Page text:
12. kylejmarsh

    Triple Gable

    Sorry if I came off like a ****, think it was a rough day - anyway I'm not saying I know what good architecture is (I certainly try), just that it does exist, so does shitty architecture. And that there are rules to creating harmonious proportions, more than just stepping back and squinting your eyes a bit at it. The fact that there is so much horrendous architecture around us speaks to the lack of any understanding (or even care) about creating beautiful (or even nice-looking) buildings. I'm somewhat discouraged by the position that 'well all architecture is as good as any other architecture'. I think if you are honest with yourself, and avoid the knee-jerk reaction that everything is relative, or that 'beauty is in the eye of the beholder' which is the philosophy of nihilists, and admit that there is such a thing as good design and that it takes effort, knowledge, and attention - you would do yourself and your clients a great service. The most recent resource I've gotten into - and which makes me feel like I mess absolutely everything up somehow (but in a good way) is called the . Here's a great example of a thing everybody 'forgets', which doesn't add any cost to a house but adds a lot of character - the Frieze board. I started spelling it Freeze on my drawings because I figured the builders didn't know how to pronounce it (I was right) and so were leaving it off. Since I changed the spelling I haven't had a single one try to skip it. Not that it proves anything and is a tangent, but is worth noting. The more I learn about historic home design the more I realize just how much knowledge and expertise was baked into these old 'simple' houses our great grandfathers built all over the country. So I've decided to learn more about that craft, instead of just taking it into my own hands - and since doing this the quality of client, and the size of my fees has grown dramatically. You can do what you want, but in this way knowledge has really shown itself to be power - in the form of professional competence.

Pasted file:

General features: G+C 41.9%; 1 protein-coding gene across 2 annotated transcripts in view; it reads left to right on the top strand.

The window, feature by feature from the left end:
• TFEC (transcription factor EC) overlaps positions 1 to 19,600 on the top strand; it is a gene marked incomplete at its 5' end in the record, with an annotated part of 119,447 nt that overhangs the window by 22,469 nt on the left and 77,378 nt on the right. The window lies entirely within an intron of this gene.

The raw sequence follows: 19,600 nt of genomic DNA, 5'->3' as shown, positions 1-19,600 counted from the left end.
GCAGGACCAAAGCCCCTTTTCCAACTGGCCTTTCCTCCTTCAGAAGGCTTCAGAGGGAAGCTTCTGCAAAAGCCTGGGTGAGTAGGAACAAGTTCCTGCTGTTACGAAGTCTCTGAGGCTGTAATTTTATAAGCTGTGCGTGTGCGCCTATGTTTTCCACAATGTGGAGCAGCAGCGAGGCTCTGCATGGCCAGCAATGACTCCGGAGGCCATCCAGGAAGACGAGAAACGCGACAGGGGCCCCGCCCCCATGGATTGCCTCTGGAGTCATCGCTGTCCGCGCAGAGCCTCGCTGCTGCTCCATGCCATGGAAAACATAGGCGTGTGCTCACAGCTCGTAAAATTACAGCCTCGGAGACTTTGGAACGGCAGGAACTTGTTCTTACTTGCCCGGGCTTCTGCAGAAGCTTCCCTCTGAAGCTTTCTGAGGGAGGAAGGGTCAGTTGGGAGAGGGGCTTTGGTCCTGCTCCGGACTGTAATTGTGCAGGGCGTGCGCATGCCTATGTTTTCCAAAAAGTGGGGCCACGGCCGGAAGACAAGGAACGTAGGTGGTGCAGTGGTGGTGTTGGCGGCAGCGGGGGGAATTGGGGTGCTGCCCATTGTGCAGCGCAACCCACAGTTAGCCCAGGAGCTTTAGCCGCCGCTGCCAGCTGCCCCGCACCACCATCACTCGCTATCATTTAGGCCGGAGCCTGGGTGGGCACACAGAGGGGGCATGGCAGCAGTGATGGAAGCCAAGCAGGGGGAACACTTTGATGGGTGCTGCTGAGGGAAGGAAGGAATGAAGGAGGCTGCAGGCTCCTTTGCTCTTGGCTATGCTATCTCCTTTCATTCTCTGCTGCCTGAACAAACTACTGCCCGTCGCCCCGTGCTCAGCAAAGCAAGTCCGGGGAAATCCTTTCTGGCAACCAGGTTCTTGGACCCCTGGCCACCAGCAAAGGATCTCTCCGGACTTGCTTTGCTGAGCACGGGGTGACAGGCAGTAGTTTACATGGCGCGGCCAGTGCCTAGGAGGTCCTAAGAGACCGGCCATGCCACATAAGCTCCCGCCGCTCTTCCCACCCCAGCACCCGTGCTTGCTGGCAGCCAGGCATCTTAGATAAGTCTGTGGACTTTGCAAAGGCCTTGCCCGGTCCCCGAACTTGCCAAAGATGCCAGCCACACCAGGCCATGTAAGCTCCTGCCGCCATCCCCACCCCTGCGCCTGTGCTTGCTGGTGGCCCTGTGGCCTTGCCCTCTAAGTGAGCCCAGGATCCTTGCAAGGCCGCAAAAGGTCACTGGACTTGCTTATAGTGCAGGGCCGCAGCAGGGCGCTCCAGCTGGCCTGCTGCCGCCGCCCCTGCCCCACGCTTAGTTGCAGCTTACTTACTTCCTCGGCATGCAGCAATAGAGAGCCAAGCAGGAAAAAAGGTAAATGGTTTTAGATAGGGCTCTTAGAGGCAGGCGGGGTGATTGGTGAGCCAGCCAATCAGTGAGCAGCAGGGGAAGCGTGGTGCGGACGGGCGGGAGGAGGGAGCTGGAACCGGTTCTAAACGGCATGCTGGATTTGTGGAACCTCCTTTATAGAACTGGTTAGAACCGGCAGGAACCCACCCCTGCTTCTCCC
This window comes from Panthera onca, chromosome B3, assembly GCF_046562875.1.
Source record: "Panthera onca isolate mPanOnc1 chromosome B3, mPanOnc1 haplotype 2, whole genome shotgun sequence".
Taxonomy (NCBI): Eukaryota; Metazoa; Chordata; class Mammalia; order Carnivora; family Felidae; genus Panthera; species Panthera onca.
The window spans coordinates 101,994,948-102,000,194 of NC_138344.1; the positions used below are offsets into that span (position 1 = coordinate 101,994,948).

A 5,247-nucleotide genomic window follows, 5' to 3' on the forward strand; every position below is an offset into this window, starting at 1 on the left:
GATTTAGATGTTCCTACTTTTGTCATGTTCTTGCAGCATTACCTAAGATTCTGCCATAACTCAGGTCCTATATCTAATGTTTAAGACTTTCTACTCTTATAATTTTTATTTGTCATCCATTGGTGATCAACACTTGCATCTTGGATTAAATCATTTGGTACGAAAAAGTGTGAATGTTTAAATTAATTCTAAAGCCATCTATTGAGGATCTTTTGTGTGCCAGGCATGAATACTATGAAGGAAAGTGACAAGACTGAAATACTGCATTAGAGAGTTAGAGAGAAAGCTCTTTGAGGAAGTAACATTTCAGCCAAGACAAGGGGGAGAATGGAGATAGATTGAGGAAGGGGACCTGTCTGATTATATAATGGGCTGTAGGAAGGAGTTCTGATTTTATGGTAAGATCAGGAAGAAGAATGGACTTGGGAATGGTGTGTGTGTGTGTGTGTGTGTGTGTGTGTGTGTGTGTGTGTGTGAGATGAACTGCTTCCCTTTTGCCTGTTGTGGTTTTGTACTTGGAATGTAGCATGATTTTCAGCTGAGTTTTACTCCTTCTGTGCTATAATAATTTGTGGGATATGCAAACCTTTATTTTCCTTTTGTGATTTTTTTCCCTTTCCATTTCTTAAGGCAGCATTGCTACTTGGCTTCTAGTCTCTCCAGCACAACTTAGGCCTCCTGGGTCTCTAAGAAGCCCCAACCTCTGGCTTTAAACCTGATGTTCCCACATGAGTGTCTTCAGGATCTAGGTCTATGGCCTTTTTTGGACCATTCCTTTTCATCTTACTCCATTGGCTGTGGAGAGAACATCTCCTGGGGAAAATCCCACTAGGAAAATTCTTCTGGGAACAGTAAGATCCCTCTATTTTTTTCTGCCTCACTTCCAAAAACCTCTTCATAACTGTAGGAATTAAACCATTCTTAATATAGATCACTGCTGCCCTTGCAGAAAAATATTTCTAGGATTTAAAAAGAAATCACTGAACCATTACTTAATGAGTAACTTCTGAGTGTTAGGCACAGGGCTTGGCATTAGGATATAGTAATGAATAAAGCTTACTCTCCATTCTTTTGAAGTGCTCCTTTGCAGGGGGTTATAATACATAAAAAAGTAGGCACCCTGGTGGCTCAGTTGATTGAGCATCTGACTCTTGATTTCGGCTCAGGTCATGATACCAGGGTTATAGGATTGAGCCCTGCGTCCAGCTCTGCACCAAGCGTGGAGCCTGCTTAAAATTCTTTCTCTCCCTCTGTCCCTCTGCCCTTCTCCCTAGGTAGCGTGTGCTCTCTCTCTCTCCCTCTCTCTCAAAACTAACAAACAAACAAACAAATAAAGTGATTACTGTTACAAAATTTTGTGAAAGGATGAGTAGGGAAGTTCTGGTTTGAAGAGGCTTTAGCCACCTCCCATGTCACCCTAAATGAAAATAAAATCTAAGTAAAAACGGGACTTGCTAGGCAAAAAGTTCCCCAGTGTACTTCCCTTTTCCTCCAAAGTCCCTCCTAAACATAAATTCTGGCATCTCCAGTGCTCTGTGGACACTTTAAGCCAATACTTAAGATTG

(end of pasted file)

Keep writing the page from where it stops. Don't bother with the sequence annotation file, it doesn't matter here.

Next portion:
13. kylejmarsh

    Triple Gable

    As people who are supposed to be professionals, it's sad that many keep steering their clients toward houses that belong on - to be sure, I don't agree with the blog authors politics (probably SJW etc) but ironically, she's advocating a return to principles of true Architectural design instead of the shoot from the hip make it up as you go along copy from some online plan version that many people seem to be doing these days - people who are probably consider themselves Conservative but throw all consideration for tradition out the window when it comes to architecture - just because some client has a vague idea they want a 'triple gable' or whatever. There is a beautiful architectural tradition stretching back thousands of years, but we seem to think there is nothing it can teach us - throwing it away and taking the law into our own hands - no wonder there are so many horrendously ugly houses built everywhere these days. Architectural menaces abound - but you don't have to be one yourself! I said it before - read through Get Your House Right at least once so you have some basic idea of traditional home design. It's not a hard read. Your country will thank you for it - and clients will beat a path to your door. Speaking of which - back to work!!
  14. kylejmarsh

    Multi-Board Fascias

    Certainly not the be-all end all, but unless you understand the concepts presented and discussed within, you are likely just an architectural menace making unforced errors everywhere. If you want to 'break' the rules successfully, you first need to know what those rules are. Another useful resource I've just come across is the website - it's a fun one with a deep rabbit hole to go down. Finally, I resent you comparing this design to something that would come out of Wright's office, it just shows how little you know of him and how low regard you hold everything he did. Even he made many errors in his architectural experiments - however he got a 10% commission, was often on site supervising, and made builders tear-out things he didn't like the look of - at client expense. He had total control of the project. And unless that's how you work, probably better to stick to the Architectural patterns and designs which have been tested, studied, and perfected by our predecessors.
  15. kylejmarsh

    Multi-Board Fascias

    Unless you're matching an existing house, you should avoid these fascias - looks to me like something an amateur would do. Get a copy of 'Get your house right' and read it - then you will have what you need to offer an informed alternative when a client brings up something like this. Also solver is correct, it's part of the shadow board option on roof plane